John Valverde, 50, went from the prison cell to the executive suite, having an occupation listed as “convict,” to an occupation of “CEO.” Now chief executive officer of YouthBuild USA Inc., Val- verde was named winner of the 2018 Brian S. Fischer Achievement Award.

“It was amazing to be in a room with so many people who guided me and mentored me during my incarceration and are now celebrating who I have become,” Valverde told SQN. “And to have my family there with me was extremely special and moving.”The award recognizes a formerly incarcerated leader, one who has made an impact by advocating for positive change in the world, according to a news release from Hudson Link for Higher Education in Prison.

Valverde received the award at the Hudson Link 20th anniversary celebration and annual Spring Benefit Dinner in New York City.

“We cannot think of anyone more fitting or more deserving of this honor than John,” said Sean Pica, Hudson Link executive director.

Valverde co-founded Hud- son Link with Pica while they both served time at Sing Sing Correctional Facility in New York. Valverde spent 16 years in prison for manslaughter. Valverde was 20 years old at the time of the offense.

“I found my meaning and purpose during my incarceration and used my time to develop myself, starting with accepting full responsibility and committing to making amends,” Valverde said. “I focused on doing those things that would make me better.

“That’s how I prepared to make the most of my second chance. Today I’m grateful to be living out my second chance with YouthBuild,” he added.

While in prison, he earned a bachelor’s degree in behavioral science from Mercy College and a master’s degree in Urban Ministry from the New York Theological Semi- nary.

Valverde was released in 2008 and set about running a major organization. Youth-Build USA Inc. oversees a global network of programs that help low-income and troubled youth obtain job skills. The company has more than 250 programs around the U.S. and another 100 pro- grams in 22 other countries.

“I am the first formerly incarcerated CEO of a non- profit with a global mission,” Valverde said. “As humbling as that is, it means little if it doesn’t inspire young people to live into futures they never imagined possible and if it doesn’t stir the public conscience to see our young people as more than the worst thing they have ever done.”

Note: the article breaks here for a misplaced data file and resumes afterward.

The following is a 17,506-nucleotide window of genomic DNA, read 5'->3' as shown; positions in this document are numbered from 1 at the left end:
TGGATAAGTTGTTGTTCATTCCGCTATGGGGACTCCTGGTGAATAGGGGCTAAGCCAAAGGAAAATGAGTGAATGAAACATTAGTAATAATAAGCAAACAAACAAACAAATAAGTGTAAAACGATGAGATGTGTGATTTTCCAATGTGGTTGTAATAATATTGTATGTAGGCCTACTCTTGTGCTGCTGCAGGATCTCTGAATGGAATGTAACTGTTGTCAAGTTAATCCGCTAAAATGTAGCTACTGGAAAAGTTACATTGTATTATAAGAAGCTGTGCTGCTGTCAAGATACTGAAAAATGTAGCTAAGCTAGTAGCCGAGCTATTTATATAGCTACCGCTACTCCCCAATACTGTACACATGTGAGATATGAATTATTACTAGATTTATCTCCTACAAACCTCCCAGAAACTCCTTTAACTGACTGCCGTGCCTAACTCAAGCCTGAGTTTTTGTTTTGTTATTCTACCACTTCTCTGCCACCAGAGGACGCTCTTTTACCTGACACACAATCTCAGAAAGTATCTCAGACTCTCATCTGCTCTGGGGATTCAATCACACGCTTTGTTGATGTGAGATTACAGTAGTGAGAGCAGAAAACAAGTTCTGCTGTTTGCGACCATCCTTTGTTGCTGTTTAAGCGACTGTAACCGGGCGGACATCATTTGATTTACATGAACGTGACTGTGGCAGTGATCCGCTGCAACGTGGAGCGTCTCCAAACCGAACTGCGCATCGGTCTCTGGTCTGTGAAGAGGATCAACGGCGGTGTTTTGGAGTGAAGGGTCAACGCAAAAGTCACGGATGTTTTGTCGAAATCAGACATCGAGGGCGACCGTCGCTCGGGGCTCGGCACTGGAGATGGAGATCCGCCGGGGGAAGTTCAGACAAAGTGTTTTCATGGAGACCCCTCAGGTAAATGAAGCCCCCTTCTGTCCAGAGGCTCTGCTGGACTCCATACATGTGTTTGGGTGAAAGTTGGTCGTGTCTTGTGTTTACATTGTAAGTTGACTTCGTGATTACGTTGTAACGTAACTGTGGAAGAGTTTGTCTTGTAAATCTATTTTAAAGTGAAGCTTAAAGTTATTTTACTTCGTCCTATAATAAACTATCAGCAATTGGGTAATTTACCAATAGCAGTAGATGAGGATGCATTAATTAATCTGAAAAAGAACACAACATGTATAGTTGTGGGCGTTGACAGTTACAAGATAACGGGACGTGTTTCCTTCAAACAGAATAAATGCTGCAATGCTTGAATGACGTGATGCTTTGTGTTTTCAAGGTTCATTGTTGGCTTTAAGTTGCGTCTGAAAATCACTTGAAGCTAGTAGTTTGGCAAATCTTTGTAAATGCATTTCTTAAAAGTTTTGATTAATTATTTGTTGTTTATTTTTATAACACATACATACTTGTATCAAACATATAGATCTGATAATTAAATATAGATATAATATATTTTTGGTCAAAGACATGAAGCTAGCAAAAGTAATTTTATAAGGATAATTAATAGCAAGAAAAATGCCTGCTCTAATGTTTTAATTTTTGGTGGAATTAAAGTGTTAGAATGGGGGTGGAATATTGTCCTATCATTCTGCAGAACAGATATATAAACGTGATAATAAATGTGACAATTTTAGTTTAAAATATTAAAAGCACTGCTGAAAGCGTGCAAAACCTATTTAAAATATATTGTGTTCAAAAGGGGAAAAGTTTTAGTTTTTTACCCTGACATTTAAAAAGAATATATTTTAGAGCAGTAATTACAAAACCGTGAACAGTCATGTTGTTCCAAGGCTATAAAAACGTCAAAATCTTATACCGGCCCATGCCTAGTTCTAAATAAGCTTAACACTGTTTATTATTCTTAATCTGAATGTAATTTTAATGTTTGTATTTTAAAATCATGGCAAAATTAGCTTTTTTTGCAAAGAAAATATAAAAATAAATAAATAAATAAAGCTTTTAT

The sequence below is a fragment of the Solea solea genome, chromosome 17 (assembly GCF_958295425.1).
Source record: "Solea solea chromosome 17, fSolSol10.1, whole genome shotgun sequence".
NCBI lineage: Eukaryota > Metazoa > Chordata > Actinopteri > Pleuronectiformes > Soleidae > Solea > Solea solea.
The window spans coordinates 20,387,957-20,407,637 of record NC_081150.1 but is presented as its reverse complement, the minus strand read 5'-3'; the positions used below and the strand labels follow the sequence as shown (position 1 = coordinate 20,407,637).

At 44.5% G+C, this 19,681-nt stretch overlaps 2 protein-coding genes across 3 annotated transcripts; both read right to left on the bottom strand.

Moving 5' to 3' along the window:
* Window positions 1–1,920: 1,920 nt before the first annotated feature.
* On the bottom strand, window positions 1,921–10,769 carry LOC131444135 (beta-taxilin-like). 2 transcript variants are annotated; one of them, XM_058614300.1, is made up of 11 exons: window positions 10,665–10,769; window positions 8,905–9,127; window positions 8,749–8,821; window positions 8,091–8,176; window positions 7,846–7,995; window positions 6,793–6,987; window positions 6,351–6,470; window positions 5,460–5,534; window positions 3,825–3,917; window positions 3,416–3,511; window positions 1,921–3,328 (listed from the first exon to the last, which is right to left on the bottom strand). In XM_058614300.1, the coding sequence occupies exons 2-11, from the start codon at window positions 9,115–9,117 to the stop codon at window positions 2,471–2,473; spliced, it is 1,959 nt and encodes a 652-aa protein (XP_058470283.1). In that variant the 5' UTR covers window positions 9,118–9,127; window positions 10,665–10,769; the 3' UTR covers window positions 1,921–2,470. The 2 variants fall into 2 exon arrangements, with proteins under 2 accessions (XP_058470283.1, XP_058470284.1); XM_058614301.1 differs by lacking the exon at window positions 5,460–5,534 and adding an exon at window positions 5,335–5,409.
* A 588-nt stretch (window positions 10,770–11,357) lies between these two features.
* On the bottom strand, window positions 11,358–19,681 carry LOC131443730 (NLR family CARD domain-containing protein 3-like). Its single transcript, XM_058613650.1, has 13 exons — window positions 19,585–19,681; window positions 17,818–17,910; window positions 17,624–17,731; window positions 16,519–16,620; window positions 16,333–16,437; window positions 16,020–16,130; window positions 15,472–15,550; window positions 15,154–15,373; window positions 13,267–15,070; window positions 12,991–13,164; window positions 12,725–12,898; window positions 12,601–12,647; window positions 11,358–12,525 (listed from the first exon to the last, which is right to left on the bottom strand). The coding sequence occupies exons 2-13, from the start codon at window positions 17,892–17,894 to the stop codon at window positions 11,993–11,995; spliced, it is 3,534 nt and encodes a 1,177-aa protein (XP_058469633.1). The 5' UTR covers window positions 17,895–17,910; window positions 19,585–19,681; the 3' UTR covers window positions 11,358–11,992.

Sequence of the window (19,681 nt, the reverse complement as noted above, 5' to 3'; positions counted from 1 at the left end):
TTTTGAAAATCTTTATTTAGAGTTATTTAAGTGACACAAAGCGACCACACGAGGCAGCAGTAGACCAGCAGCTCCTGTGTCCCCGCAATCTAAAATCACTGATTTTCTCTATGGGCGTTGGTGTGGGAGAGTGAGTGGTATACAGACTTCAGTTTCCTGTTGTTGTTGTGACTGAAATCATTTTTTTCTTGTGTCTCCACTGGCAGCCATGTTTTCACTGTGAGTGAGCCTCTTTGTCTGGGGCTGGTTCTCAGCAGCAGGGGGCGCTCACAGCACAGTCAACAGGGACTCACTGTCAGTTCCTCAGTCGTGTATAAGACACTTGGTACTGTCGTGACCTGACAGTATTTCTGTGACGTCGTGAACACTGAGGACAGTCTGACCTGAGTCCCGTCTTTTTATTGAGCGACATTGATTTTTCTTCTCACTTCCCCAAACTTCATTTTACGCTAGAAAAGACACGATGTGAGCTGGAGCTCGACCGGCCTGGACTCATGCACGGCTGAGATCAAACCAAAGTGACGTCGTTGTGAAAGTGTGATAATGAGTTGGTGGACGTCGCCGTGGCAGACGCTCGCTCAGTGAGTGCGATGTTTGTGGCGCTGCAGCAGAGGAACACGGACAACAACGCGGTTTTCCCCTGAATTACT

Leading YouthBuild is an accomplishment for Valverde, but his heart is with Hudson Link.

“I love Hudson Link more because it gave me meaning and purpose, not just when I needed it most,” Valverde said. “But in a way that would set a trajectory for a life committed to justice, equity, diversity and inclusion.”

The other redeeming factor for Valverde is seeing the hundreds of graduates com- ing out of the prison college program he helped found.

“I believe each time an incarcerated person graduates, the light of the path to justice grows brighter,” Valverde said. “They have shined upon my own path to healing and forgiveness for my crime, and I will work to make amends for the rest of my life, continually inspired by them.”

Valverde is not only celebrating his award, but 10 years of freedom, a seventh wedding anniversary and the love of his mother, age 80.

“My mom visited me every other week, and sometimes every week, for 16 years,” Valverde said. “She even found a way to pay the balance of a semester at Mercy College during my incarceration, when I had exhausted my TAP/Pell grants,” “I would not have graduated without her support and sacrifice,” he added.

He still reflects on the words of wisdom his mom gave to him that propelled him to the top.

“I was sitting in the back seat of the car,” he said. “As we left the parking lot of Green Haven Correctional Facility, my mom said to me, ‘Don’t look back. Only look forward.’ That is what I have tried to do over the last 10 years since my release.

“I will find strength in this award all the days of my life.”